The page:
Managed-futures strategies--now available to normal investors--can diversify traditional portfolios.
This article first appeared in the August/September 2011 issue of Morningstar Advisor magazine. Get your free subscription today!
Portfolio management has never been easy. But the events of 2008 made it more complicated. Headlines declaring that "diversification is dead" plastered the financial media, as every asset class, with the exception of government bonds, took a beating. Besides Treasuries, however, there was one other largely overlooked exception to the 2008 economic bloodbath, one that has recently gained much recognition--managed futures.
Managed futures are automated, momentum-based trading strategies that take long and short positions in futures contracts. Hedge funds following managed-futures strategies gained an average of 9.9% in 2008, when the S&P 500 lost 37%. Until about 2008, only the wealthiest of investors could gain access to managed-futures strategies, which were typically offered in hedge funds or private accounts. Investment terms often included initial lockups, monthly redemptions, minimum allocations of at least $100,000, and worst of all, high management and performance fees. Recently, however, these strategies have migrated to more-investor-friendly vehicles such as mutual funds and exchange-traded funds and are being offered with much more reasonable terms. Today, an average investor with $2,500 (or even less in some cases) can gain access to managed-futures funds with daily liquidity and reasonable fees. Billions have flowed into these funds over the past two years, and according to the Morningstar/ Barron's annual alternative investment survey, managed-futures strategies are slated to be the biggest area of investment over the next five years. But what is the case for managed futures, and are these strategies worth all of the hype? Furthermore, how does one choose among the many managed-futures alternatives?
Managed Futures, Deconstructed
Managed-futures strategies take advantage of momentum, or price trends, across many different asset classes, using systematic, rules-based trading programs. If a particular futures contract exhibits a positive price trend, a managed-futures trading program will take a long position in that futures contract, anticipating a continued upward trajectory. Conversely, if a futures contract exhibits a negative price trend, the trading program will take a short position, expecting the price to decline further.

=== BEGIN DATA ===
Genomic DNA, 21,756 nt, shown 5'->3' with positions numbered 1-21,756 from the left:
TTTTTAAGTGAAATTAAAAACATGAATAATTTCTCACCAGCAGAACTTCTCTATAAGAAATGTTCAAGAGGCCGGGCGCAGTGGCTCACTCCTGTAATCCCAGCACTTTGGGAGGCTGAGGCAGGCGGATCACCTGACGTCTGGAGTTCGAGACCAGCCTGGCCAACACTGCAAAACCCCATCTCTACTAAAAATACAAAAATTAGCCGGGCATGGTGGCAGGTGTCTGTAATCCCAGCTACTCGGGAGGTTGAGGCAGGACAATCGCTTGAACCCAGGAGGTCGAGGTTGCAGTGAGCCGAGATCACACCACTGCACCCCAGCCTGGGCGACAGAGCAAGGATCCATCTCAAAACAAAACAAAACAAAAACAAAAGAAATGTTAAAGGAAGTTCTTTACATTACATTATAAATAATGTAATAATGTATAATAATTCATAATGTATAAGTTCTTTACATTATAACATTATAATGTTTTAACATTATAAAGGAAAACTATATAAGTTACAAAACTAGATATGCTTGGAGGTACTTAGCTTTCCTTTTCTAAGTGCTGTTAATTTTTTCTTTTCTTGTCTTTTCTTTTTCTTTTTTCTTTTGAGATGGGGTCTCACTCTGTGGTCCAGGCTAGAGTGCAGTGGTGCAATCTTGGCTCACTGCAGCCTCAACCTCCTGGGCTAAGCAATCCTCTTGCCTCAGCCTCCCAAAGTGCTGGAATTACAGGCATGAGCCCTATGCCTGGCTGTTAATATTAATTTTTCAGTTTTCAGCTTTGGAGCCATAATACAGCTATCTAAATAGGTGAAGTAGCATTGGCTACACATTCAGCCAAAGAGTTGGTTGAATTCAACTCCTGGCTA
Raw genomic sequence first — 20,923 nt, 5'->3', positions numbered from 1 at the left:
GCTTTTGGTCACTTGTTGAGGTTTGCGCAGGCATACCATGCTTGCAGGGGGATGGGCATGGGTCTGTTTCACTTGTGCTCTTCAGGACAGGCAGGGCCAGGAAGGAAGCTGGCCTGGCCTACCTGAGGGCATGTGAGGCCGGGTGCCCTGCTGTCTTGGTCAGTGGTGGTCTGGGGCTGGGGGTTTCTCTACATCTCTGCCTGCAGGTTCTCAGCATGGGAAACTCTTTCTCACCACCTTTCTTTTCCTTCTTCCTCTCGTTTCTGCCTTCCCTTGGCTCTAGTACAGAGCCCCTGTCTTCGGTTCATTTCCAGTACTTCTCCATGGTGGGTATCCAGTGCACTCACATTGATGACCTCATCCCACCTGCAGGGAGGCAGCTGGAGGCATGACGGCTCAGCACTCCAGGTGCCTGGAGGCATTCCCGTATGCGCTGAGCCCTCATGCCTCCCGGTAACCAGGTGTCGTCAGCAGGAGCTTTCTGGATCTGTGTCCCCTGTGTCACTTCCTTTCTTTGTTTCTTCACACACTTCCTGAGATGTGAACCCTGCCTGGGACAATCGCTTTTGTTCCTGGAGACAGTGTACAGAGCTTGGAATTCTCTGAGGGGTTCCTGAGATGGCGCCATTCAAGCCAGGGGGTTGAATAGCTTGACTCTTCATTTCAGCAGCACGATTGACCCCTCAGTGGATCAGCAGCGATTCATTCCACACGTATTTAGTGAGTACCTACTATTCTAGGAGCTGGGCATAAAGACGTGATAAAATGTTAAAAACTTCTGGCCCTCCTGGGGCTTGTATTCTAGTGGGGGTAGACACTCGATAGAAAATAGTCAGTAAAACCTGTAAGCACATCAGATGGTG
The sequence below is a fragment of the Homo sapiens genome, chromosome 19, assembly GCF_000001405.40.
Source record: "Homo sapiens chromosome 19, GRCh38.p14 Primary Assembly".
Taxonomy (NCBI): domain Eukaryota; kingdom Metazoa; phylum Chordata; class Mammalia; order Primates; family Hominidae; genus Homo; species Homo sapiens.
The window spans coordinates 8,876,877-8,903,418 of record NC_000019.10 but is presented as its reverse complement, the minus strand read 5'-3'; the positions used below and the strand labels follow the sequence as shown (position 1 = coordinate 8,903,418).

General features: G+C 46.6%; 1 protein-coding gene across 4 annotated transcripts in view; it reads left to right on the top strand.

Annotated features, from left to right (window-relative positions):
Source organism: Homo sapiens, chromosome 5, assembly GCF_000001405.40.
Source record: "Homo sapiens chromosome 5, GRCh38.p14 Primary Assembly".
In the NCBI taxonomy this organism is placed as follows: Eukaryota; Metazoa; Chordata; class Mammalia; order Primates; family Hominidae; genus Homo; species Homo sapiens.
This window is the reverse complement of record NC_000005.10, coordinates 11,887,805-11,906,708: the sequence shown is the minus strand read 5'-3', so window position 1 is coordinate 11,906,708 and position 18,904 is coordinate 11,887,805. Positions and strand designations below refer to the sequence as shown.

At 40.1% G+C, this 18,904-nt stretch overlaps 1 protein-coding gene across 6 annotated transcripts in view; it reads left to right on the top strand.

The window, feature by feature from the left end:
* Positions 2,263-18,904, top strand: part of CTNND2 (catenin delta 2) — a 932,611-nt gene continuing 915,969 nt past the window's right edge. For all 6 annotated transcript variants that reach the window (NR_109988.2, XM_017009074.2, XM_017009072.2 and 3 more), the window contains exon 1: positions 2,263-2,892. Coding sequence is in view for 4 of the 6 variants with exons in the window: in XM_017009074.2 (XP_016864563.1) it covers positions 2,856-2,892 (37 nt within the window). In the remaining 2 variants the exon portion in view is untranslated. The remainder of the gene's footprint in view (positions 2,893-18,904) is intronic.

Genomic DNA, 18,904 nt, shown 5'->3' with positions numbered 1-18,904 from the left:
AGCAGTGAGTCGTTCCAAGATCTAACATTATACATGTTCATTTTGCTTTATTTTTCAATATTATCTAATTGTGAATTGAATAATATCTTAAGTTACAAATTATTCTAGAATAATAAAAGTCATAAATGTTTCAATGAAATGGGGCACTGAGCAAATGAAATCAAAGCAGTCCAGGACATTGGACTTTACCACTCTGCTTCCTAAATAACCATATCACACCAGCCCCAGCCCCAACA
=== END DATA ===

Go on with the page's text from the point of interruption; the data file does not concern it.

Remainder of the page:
Trading programs measure momentum differently. Several funds and ETFs that track the S&P Diversified Trends or Commodity Trends Indicator calculate momentum by comparing the current (front-month) futures contract's price to its exponential seven-month moving average. Some active strategies incorporate multiple measures of momentum. They might pair a long-term measure (12 months or longer) with a short-term measure (three months or shorter). Some funds attempt to identify mean reversion, or the opposite of a price trend, as a way to make money when there are no price trends, or to protect against losses if the price trends reverse.
Managed-futures funds also differ in their choices of underlying futures contracts. Most strategies limit trading to the most liquid contracts, but some funds choose to focus only on financial or commodity futures. Others attempt to diversify across many types of futures contracts, including equity indexes, government bonds, commodities, and currencies.
Despite all of the seemingly different types of managed-futures strategies out there, the results are surprisingly homogenous. Morningstar tracks managed-futures hedge fund strategies in its global trend hedge fund category, which was established in 2005 based upon the relatively high average correlations among its constituents (about 0.7). In 2008, 80% of the funds in the category made money. From this result, it's pretty clear that managed-futures and momentum strategies gain access to some sort of market risk or style factor, similar to small-capitalization and value-driven equity strategies. But does this risk and style factor deliver returns, and will it help with diversification in the future?
The Case for Momentum
In 2009, Asness, Moskowitz, and Pedersen published "Value and Momentum Everywhere." The paper argued that value and momentum factors exist across all asset classes and geographies, as far back as the authors tested (1975, when the first financial futures were introduced). Furthermore, these factors are negatively correlated to each other. Finally, the study said that, in and of itself, momentum has provided attractive, long-term, positive risk-adjusted returns. An equally weighted (across asset classes), passive, long-short, momentum strategy delivered a Sharpe ratio of 0.9 (through 2008). It's extremely difficult to find two strategies that run opposite to each other but that both make money over time.